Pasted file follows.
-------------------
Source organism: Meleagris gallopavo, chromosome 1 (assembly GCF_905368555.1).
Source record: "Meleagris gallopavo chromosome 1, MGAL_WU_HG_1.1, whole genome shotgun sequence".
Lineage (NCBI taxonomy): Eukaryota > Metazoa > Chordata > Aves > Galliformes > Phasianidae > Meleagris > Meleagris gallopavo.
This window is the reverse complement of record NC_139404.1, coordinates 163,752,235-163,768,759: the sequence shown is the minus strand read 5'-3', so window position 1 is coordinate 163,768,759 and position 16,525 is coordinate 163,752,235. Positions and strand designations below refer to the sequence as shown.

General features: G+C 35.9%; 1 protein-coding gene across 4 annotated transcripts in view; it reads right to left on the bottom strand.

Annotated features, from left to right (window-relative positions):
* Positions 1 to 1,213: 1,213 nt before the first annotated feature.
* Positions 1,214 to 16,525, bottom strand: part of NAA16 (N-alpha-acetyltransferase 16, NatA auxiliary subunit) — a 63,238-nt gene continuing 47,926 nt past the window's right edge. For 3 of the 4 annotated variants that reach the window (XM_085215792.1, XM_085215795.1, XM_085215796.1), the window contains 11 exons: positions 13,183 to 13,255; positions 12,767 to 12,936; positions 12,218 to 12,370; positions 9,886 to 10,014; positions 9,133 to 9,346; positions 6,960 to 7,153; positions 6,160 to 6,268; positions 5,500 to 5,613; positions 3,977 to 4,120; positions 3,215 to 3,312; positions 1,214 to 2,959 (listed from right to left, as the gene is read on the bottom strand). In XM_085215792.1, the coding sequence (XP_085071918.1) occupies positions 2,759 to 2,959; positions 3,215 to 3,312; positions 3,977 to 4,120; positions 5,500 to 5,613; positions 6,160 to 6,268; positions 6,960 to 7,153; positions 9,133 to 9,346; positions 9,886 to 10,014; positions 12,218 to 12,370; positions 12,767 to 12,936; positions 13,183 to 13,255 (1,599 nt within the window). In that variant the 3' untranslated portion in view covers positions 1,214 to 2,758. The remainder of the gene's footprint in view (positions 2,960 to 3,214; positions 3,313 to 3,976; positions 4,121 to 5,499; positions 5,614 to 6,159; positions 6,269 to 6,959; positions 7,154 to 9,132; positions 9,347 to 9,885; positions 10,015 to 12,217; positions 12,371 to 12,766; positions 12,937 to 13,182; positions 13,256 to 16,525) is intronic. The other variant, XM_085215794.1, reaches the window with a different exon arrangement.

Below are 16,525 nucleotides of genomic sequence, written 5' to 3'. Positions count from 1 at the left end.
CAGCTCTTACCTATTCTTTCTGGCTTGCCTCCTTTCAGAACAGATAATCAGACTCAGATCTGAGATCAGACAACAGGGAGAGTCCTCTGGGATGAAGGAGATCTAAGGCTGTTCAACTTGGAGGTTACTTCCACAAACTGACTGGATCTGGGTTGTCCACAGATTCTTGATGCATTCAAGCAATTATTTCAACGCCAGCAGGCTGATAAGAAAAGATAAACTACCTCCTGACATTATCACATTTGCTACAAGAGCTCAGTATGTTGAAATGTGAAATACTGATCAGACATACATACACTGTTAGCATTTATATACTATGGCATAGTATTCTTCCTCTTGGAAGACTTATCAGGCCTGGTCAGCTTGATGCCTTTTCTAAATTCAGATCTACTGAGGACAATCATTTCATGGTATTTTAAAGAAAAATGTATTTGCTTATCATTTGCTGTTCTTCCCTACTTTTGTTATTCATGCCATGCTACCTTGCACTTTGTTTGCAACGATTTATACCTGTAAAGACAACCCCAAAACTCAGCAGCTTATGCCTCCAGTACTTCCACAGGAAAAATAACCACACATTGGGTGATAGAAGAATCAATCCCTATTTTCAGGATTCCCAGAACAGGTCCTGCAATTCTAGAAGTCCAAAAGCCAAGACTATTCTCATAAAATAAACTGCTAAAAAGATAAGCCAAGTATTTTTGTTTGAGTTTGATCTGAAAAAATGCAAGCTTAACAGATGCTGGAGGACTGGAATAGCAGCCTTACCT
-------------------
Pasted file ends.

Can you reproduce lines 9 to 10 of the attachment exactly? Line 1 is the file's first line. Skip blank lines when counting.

Below are 16,525 nucleotides of genomic sequence, written 5' to 3'. Positions count from 1 at the left end.
CAGCTCTTACCTATTCTTTCTGGCTTGCCTCCTTTCAGAACAGATAATCAGACTCAGATCTGAGATCAGACAACAGGGAGAGTCCTCTGGGATGAAGGAGATCTAAGGCTGTTCAACTTGGAGGTTACTTCCACAAACTGACTGGATCTGGGTTGTCCACAGATTCTTGATGCATTCAAGCAATTATTTCAACGCCAGCAGGCTGATAAGAAAAGATAAACTACCTCCTGACATTATCACATTTGCTACAAGAGCTCAGTATGTTGAAATGTGAAATACTGATCAGACATACATACACTGTTAGCATTTATATACTATGGCATAGTATTCTTCCTCTTGGAAGACTTATCAGGCCTGGTCAGCTTGATGCCTTTTCTAAATTCAGATCTACTGAGGACAATCATTTCATGGTATTTTAAAGAAAAATGTATTTGCTTATCATTTGCTGTTCTTCCCTACTTTTGTTATTCATGCCATGCTACCTTGCACTTTGTTTGCAACGATTTATACCTGTAAAGACAACCCCAAAACTCAGCAGCTTATGCCTCCAGTACTTCCACAGGAAAAATAACCACACATTGGGTGATAGAAGAATCAATCCCTATTTTCAGGATTCCCAGAACAGGTCCTGCAATTCTAGAAGTCCAAAAGCCAAGACTATTCTCATAAAATAAACTGCTAAAAAGATAAGCCAAGTATTTTTGTTTGAGTTTGATCTGAAAAAATGCAAGCTTAACAGATGCTGGAGGACTGGAATAGCAGCCTTACCT